Snopes pulls out of fact-checking partnership with Facebook
Snopes nopes out amid concerns over costs and impactBy James Miller 14 comments
In brief: Previously hailed as a key part of Facebook's strategy to combat fake news, fact-checking website Snopes says it has ended its partnership with the social media platform.
Since the 2016 US Presidential election, Facebook has faced numerous accusations of helping spread misinformation and 'fake news'. In December 2016 they announced their plans to address hoaxes and fake news, and one part of that strategy involved using third-party fact-checking organizations to help them combat the spread of dodgy claims and shady articles. One such organization was Snopes, which has now said in a statement that it is ending its partnership with Facebook.
Citing concerns around costs, David Mikkelson, founder of the site, said that Snopes wants to 'determine with certainty that our efforts to aid any particular platform are a net positive for our online community, publication and staff.'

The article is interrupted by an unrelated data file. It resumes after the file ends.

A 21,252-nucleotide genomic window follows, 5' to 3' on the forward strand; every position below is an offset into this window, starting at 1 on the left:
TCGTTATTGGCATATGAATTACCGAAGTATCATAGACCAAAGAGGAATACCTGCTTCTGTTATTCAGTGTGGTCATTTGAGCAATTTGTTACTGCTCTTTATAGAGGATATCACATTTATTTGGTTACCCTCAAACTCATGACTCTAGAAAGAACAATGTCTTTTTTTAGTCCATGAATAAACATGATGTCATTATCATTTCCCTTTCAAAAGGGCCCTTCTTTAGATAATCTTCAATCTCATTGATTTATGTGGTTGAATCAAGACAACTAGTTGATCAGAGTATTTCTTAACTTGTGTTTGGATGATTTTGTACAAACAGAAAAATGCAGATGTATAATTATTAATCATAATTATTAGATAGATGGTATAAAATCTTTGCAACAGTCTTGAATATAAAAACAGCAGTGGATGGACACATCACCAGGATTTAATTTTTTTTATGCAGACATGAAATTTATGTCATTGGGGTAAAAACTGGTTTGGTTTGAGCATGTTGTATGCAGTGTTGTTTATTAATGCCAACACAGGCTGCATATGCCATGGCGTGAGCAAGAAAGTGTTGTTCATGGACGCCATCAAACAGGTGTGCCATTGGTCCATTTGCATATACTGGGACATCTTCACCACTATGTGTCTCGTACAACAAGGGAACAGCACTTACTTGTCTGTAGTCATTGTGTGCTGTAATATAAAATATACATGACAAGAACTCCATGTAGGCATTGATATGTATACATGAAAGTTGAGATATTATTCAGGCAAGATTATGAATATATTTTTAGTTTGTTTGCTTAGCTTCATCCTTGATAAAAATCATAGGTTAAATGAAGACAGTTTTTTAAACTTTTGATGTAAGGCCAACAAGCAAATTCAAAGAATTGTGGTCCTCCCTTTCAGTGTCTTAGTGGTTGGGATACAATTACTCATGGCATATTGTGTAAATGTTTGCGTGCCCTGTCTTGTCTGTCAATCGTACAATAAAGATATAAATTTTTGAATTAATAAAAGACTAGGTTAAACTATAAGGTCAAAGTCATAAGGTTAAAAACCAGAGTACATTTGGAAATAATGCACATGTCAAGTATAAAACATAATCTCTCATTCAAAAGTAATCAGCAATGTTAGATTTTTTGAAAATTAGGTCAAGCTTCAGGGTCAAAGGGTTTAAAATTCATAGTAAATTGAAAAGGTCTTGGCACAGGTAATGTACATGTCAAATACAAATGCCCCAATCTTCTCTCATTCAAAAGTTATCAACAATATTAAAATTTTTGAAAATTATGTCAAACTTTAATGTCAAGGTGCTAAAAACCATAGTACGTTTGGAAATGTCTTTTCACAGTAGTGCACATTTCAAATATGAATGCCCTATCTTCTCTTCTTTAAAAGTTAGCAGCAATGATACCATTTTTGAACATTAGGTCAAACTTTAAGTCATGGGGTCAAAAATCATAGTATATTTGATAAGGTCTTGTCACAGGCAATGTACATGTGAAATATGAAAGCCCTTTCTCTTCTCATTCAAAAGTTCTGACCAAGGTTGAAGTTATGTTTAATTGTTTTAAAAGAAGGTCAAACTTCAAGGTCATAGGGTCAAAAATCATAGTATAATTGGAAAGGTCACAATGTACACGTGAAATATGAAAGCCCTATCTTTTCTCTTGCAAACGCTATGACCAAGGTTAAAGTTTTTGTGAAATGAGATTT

Reporting on the news, Poynter, who run PolitiFact and the International Fact-Checking Network, said that one major concern was that the process was overly laborious as 'fact-checkers have to manually enter each false report they flag into a dashboard' rather than being able to simply mark posts or report whole websites.
Users of Facebook will still see the occasional notice of 'Disputed by 3rd Party Fact-Checkers' when sharing an article, as Snopes' departure doesn't affect the rest of the program. Indeed, Snopes even said they "have not ruled out working with Facebook or any other platform in the future", which could mean they re-join the partnership when time and money constraints are less of an issue.
While the news will be a minor blow to Facebook and its campaign to regain public trust, Snopes' departure is unlikely to have much of an impact. In spite of more major controversies like the Cambridge Analytica debacle last year, earlier this week we reported that Facebook's profit for Q4 2018 was a record $6.9 billion.